Causes of Foot Rash


Treating Your Foot Rash

Do you have a rash on your feet, but you can’t seem to figure out what’s causing the problem? Not surprisingly, there are many different things that can cause a foot rash to occur, including something occurring near the foot itself or a body-wide condition. A foot rash can affect a small area, be short-lived and mild, or it may spread further up the leg, returning frequently and be painful or itchy. Some foot rashes are also highly contagious.

The first step in treating your foot rash is getting the right diagnosis. Knowing exactly what is causing your foot rash can also help you prevent it from ever returning and turning into a chronic condition. Here’s a look at some of the things that can cause a foot rash, their symptoms, and how to treat them.

Common Causes of Foot Rash

  • Irritant contact dermatitis is the most common type of contact dermatitis. Usually caused by damage to the protective outer layer of skin due to contact with chemicals such as household cleaning products, detergents, dyes, cosmetics, or industrial chemicals. This type of rash is not contagious.
    Symptoms: Localized dry, cracked, scaly skin, and a non-itchy foot and ankle rash. Symptoms vary depending on exposure to the chemical.
    Treatment: Wash the area well, avoid the irritant, use anti-histamines or topical steroids.
  • Allergic contact dermatitis is caused by exposure to allergens that trigger an immune reaction in the skin. Common allergens include latex rubber, plants, metallic substances, and shoe leather. This type of rash is not contagious.
    Symptoms: Pink or red skin with small bumps which may blister. Can be extremely itchy.
    Treatment: Avoid the allergen, use a cold compress, anti-histamines or topical steroid medication.
  • Eczema is a chronic condition that usually starts in early childhood, but can be grown out of. The exact cause is unknown and may be due to a number of different factors, including an inability for skin to provide an effective barrier to allergens, bacteria, and environmental conditions. Eczema can also be hereditary. This type of rash is not contagious.
    Symptoms: Dry, red patches of inflamed skin that tend to be itchy (more so at night). Can progress into small, fluid-filled bumps.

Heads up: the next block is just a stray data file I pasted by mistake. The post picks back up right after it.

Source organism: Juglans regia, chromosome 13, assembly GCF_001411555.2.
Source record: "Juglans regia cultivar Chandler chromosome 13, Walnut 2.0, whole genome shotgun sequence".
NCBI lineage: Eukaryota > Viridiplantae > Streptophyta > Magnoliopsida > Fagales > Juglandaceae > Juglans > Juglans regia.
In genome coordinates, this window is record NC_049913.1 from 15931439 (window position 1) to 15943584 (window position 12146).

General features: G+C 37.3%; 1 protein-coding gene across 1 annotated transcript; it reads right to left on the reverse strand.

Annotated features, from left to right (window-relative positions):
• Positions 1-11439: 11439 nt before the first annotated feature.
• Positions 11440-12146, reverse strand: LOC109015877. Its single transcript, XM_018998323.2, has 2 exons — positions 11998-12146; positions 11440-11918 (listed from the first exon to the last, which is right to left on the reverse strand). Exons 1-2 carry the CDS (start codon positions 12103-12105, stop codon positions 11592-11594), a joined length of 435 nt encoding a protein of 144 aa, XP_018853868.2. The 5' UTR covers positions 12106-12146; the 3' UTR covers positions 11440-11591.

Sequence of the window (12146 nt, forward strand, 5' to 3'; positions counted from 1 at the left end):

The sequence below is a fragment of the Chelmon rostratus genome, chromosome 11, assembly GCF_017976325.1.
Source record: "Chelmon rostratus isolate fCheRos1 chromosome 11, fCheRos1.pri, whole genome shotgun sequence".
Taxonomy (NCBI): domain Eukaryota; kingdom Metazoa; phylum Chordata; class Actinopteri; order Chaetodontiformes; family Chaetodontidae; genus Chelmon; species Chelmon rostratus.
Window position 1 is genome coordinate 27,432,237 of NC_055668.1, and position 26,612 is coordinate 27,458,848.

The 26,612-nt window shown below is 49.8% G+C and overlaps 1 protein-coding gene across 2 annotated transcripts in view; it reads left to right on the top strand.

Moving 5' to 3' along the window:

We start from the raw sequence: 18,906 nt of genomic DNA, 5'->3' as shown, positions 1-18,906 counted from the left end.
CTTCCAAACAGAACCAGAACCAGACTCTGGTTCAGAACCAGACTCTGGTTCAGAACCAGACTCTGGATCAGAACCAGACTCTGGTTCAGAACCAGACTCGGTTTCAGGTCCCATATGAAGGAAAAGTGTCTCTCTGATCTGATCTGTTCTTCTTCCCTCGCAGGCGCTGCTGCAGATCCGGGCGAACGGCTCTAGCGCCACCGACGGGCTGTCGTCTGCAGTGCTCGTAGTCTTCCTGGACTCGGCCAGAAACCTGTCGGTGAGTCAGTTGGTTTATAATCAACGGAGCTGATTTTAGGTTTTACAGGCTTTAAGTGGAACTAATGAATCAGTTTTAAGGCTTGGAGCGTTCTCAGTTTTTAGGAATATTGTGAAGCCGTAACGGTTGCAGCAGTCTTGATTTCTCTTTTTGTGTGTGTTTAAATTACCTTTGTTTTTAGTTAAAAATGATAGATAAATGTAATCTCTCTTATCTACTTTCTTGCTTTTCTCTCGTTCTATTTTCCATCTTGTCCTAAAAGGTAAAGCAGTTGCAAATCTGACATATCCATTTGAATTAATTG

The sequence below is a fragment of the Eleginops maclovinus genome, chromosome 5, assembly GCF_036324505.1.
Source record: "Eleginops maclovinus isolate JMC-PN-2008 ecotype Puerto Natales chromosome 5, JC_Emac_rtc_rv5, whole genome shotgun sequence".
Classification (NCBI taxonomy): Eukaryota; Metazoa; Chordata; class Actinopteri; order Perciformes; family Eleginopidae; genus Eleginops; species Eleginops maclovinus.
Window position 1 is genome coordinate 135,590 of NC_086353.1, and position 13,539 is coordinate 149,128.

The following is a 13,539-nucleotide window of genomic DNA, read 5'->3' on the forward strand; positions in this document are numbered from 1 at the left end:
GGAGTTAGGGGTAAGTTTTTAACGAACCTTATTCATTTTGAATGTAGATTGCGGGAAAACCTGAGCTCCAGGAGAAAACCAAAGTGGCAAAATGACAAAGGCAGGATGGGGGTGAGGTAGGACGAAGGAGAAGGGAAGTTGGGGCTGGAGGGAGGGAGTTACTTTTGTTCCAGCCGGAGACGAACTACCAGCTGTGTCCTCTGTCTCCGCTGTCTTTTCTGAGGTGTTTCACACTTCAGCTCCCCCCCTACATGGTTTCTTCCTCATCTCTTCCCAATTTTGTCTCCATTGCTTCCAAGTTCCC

Treatment: There is no cure for eczema but you can relieve the symptoms by using corticosteroid cream or ointment, anti-histamines, or UV light therapy. Make sure to regularly moisture the skin, and take shorter, less frequent baths or showers in warm water.
  • Athlete’s foot is a fungal infection (a type of ringworm) which is often caused by sweaty feet, tight shoes, damp footwear, or anything that makes the foot warm and wet for long periods of time. This type of rash is contagious.
    Symptoms: Scaly, itchy, flaky, red foot rash accompanied by a stinging and burning sensation. Blisters may also occur.
    Treatment: Anti-fungal medication (usually cream or ointment). Good hygiene such as changing shoes and socks often.
  • Hand, foot, and mouth disease is a mild viral infection often contracted through coughing and sneezing. This type of rash tends to occur during warmer weather and is highly infectious.
    Symptoms: Red, non-itchy hand and foot rash. Blisters may occur in the mouth, hands, and feet. Fever, sore throat, loss of appetite, and a general feeling of being unwell. Dehydration is also a common side effect as it can be painful to drink.
    Treatment: Oral anaesthetics and over-the-counter medications (paracetamol and ibuprofen).

Other Causes of Foot Rash

Some of the other, less common causes of foot rash can include:

  • Food allergies
  • Insect bite or bee sting
  • Chickenpox or shingles
  • Erythema nodosum (red nodules under the skin)
  • Impetigo
  • Lyme disease
  • Measles
  • Mumps
  • Rubella
  • Roseola
  • Scarlett fever
  • Meningitis
  • Pityriasis rosea
  • Rocky Mountain spotted fever
  • Strep throat
  • Kawasaki disease
  • Psoriasis
  • Rheumatoid arthritis
  • Extreme cold or heat
  • Lichen planus (purplish itchy papules)
  • Medications
  • Stress
  • Sunburn
  • Allergic purpura
  • Anaphylaxis (life-threatening allergic reaction)

Consult with Dr. Vikki and Dr. Connie

Before you try to treat your foot rash at home, it is important to get the right diagnosis to determine the cause of your foot rash. Book an appointment with Dr. Vikki and Dr. Connie today, so that they can help you figure out the best treatment plan for your foot rash.